The call of the white-throated sparrow, Zonotrichia albicollis, had always interested Rusty Gonser and his late wife, Elaina Tuttle. For most of their lives, they researched this sparrow together. They found that a completely random mutation had made brilliant evolutionary changes for this species.
The mutation happened in the second chromosome, rendering the large amount of genetic information unpaired. This is what was dubbed a 'supergene.' This allowed for two different 'morphs' of the bird. They were different in their coloring and behavior, and only mated with the opposite morph. Scientists involved with this project compare this to the evolution of the X and Y chromosomes in humans. Essentially, the sparrow acts as though it has four sexes. Christopher Balakrishnan, a partner of Gonser and Tuttle's explains, "One individual can only mate with one-quarter of the population." For example, a white-striped female can only mate for a tan striped male. The opposite is also true.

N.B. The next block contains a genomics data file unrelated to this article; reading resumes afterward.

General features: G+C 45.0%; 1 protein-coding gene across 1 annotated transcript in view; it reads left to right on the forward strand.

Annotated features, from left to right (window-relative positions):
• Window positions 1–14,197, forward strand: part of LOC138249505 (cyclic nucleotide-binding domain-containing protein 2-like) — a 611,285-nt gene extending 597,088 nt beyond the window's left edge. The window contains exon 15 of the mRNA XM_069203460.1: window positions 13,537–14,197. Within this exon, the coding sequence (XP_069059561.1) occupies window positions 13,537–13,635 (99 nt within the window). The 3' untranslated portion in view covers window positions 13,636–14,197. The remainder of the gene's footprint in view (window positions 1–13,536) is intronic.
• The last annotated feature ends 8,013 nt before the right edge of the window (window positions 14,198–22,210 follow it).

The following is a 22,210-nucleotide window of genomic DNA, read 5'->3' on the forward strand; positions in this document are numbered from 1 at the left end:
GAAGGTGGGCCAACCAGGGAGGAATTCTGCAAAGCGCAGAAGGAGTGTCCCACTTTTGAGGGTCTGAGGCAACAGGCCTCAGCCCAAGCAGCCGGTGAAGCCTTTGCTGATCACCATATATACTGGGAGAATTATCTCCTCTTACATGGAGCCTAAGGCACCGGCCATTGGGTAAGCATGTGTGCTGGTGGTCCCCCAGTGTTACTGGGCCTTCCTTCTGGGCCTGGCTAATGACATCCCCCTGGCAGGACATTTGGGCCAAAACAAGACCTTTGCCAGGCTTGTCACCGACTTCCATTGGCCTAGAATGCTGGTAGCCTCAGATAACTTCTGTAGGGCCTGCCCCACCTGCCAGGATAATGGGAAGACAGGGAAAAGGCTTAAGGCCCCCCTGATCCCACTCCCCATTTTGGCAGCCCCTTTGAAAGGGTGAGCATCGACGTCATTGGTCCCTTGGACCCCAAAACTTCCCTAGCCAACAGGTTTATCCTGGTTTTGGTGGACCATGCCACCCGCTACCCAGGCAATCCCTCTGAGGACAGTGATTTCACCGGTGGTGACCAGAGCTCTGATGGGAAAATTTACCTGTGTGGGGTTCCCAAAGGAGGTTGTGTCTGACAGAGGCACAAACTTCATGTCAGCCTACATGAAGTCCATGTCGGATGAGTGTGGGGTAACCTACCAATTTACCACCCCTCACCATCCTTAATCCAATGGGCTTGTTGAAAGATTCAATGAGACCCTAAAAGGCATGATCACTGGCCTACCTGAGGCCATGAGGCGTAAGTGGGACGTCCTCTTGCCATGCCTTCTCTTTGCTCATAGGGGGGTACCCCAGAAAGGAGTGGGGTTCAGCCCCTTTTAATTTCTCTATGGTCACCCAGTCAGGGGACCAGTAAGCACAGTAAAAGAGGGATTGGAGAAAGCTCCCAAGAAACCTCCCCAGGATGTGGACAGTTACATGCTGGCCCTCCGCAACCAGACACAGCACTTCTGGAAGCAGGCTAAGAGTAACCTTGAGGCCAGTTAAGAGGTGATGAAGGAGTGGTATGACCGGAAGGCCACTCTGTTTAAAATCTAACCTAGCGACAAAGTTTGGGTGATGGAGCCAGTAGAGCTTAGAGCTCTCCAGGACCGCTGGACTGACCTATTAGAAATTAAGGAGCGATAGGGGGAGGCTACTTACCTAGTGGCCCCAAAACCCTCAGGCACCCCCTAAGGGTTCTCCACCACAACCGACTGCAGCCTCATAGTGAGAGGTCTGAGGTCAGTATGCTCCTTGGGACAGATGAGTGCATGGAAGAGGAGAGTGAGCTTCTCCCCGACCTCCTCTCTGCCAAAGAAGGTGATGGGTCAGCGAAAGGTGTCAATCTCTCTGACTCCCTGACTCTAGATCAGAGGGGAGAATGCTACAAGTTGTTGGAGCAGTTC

The interesting part of this research conducted over centuries is what is included on the second chromosome - it does not contain sexual development coding or the sex chromosome. Instead, the large amount of genetic information affected contains some coding for sexual behavior. Balakrishnan does not believe this four-sex system will be around much longer, since it is very unstable. It is harder to find a mate in a four-sex system compared to a two-sex system. Eventually, when it is too hard to find a mate, the two-sex system will be the best choice. Until then, studying the sparrows will help us understand the evolution of chromosomes more. Maybe more research will reveal a way to help this four-sex system prevail.